Good grief!  Who'd've thought a Friday could be such a busy day!
 
I have to say I'm surprised to be telling you this, but after nearly a week of work, HB3399 will be heard in the Senate Education Committee by Senator John Ford on Monday, March 24!  
You can find the link to the bill here and a direct PDF version
here.  Please read it when you have a second.  All the underline language is NEW language and all the strike-through language is being taken out.  The bill is very long because everywhere the words "Priority Academic Student Skills (PASS)" were written, they had to be stricken through.  The only parts of the bill with which you are really concerned begin on page 17 and go through page 24.
 
Today, a press release was issued by the Senate about the bill.  Interestingly, another press release was issued not far behind, by Governor Mary Fallin. My comment to the Governor's statement can be found on our Facebook page.
 
The bill will be heard in the Senate Education Committee MONDAY - March 22, 2014 at 9am in the committee room on the south side of the building on the 5th floor.  If you are going to be in town and would like to come, that would be great!  We don't need a sea of green, just business casual dress is fine - we don't want to scare anymore of the Sargent at Arms (the guys in the red coats)!
 
Also, if YOUR senator is on the Senate Education Committee and you'd like to email and/or call and ask he or she for their vote this weekend, that would be welcomed. Their contact information is in the link above.

 

Senator Wayne Shaw  

Senator Ralph Shortey 

 

 

TALKING POINTS AND COMMENTS ABOUT THE BILL:

 

First, let me say this: the Senate (Breechen/Sykes) and House (Nelson) authors truly have worked very hard on this bill and worked hard to include myself and five other grassroots leaders in the process of hammering out its language.  Much consideration has been given to this bill.  It is not perfect.  It is not a quick fix.  It is, however, something we all believe is the best solution to the problem of Common Core that we can possibly manage at this point in time and it is most assuredly better than nothing.  As it stands now:

  • This bill DOES REPEAL COMMON CORE FROM STATE LAW.  It also repeals PASS and leaves in language the term, "subject matter standards".  This is a good thing.  We do not want ANY specific set of standards in state law - this is best addressed via school code.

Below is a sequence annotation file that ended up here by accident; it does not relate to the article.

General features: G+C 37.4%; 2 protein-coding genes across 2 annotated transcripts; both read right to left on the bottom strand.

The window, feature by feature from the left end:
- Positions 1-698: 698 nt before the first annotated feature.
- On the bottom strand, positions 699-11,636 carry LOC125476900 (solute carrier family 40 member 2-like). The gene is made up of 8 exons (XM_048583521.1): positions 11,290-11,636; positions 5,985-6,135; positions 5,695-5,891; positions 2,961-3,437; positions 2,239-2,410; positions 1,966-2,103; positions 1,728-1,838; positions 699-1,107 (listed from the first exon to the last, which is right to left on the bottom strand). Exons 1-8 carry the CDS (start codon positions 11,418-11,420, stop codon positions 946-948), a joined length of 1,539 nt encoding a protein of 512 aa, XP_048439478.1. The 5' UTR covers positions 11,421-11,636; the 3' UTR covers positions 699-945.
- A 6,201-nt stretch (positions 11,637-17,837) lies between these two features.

• It allows the new standards to be reviewed and acted upon by the State Legislature after creation by the State School Board (SSB). This brings representative government back into the process.
  • The new standards will be college and career ready as designated by the No Child Left Behind waiver.  For those that don't know, the waiver allowed for two options - one = Common Core, the other = standards created by the state in conjunction with career tech and higher education.  We will do the latter.
  • Prevents the SSB from 'ceding' the authority of the state for standards to any outside entity - meaning we can't use Common Core (or OAS) in the future because they have a national origin and were created outside our state.  In addition, our TESTS must be designed, owned and controlled by the SSB, though schools will have the opportunity to take the ACT and other 'extra' tests.
  • Forces the SSB to remove itself from any current situations in which Oklahoma is not in control of its standards and/or testing.
  • Reinforces that schools can use any curricula, books or instructional materials, etc., they decide.
  • Provides for parents to be able to look at all their public school child's instructional materials.
  • The new assessments can't contain 'emotive' questions.
  • The new standards must be reviewed (among other things) for developmental appropriateness and the final draft must be compared to the old standards (OAS for math and English/LA)
In closing, though the SSB does preside over the creation of the standards, the public is assured the ability to comment.  In addition, the State Legislature will review the standards as well, allowing taxpayers and parents to provide opinions to their legislators - this was not done for Common Core.
 
Though it is the SSB that controls the standards and testing during the interim between common core and the implementation of new standards, they must still follow this law in their adoption.  If we PARENTS remain vigilant, we can prevent the SSB from simply returning to Common Core.  This will require vigilance at the polls in June and November and during the time of public comment and legislative approval, however.  This isn't a 'hands off' bill.  If we don't want Common Core, we need to make sure we're not getting it - most especially during the interim period while the standards are being developed. 
 
I hope you will agree that, although imperfect, HB3399 is definitely a step in the right direction.  I hope you will thank all the legislators involved for their service as it has definitely been a team effort made up of much hard work.  Please feel free to contact me with any questions and I'll do my best to answer.
 
Thank you for ALL you do for the children of Oklahoma!
 
Very Sincerely,
 
Jenni White

President 
Restore Oklahoma Public Education 
 
PS:  I did a blog today on the 7000 signatures declared by Stand For Children to be a petition IN SUPPORT OF Common Core...hmm maybe they should have mentioned that to the people that 'signed'!